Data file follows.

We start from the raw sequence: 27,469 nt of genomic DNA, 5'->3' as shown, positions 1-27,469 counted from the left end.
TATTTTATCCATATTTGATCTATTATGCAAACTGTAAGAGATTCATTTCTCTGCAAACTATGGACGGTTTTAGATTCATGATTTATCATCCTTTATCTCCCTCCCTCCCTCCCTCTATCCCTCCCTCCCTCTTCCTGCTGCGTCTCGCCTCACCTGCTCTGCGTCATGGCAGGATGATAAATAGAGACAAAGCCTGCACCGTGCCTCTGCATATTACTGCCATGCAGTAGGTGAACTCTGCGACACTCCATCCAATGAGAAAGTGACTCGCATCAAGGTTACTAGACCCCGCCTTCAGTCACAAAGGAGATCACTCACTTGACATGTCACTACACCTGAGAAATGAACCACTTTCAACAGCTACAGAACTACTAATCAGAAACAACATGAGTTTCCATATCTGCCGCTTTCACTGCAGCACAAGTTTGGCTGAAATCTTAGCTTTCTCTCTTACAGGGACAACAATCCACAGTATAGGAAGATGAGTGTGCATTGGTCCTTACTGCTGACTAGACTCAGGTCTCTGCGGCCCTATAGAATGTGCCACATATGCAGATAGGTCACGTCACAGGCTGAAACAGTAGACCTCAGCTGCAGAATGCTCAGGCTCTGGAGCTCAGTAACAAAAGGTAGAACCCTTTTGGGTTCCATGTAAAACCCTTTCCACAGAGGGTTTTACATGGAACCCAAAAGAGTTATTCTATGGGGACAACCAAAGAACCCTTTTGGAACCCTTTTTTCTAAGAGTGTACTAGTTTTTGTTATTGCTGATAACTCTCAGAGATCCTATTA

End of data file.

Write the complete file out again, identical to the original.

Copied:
We start from the raw sequence: 27,469 nt of genomic DNA, 5'->3' as shown, positions 1-27,469 counted from the left end.
TATTTTATCCATATTTGATCTATTATGCAAACTGTAAGAGATTCATTTCTCTGCAAACTATGGACGGTTTTAGATTCATGATTTATCATCCTTTATCTCCCTCCCTCCCTCCCTCTATCCCTCCCTCCCTCTTCCTGCTGCGTCTCGCCTCACCTGCTCTGCGTCATGGCAGGATGATAAATAGAGACAAAGCCTGCACCGTGCCTCTGCATATTACTGCCATGCAGTAGGTGAACTCTGCGACACTCCATCCAATGAGAAAGTGACTCGCATCAAGGTTACTAGACCCCGCCTTCAGTCACAAAGGAGATCACTCACTTGACATGTCACTACACCTGAGAAATGAACCACTTTCAACAGCTACAGAACTACTAATCAGAAACAACATGAGTTTCCATATCTGCCGCTTTCACTGCAGCACAAGTTTGGCTGAAATCTTAGCTTTCTCTCTTACAGGGACAACAATCCACAGTATAGGAAGATGAGTGTGCATTGGTCCTTACTGCTGACTAGACTCAGGTCTCTGCGGCCCTATAGAATGTGCCACATATGCAGATAGGTCACGTCACAGGCTGAAACAGTAGACCTCAGCTGCAGAATGCTCAGGCTCTGGAGCTCAGTAACAAAAGGTAGAACCCTTTTGGGTTCCATGTAAAACCCTTTCCACAGAGGGTTTTACATGGAACCCAAAAGAGTTATTCTATGGGGACAACCAAAGAACCCTTTTGGAACCCTTTTTTCTAAGAGTGTACTAGTTTTTGTTATTGCTGATAACTCTCAGAGATCCTATTA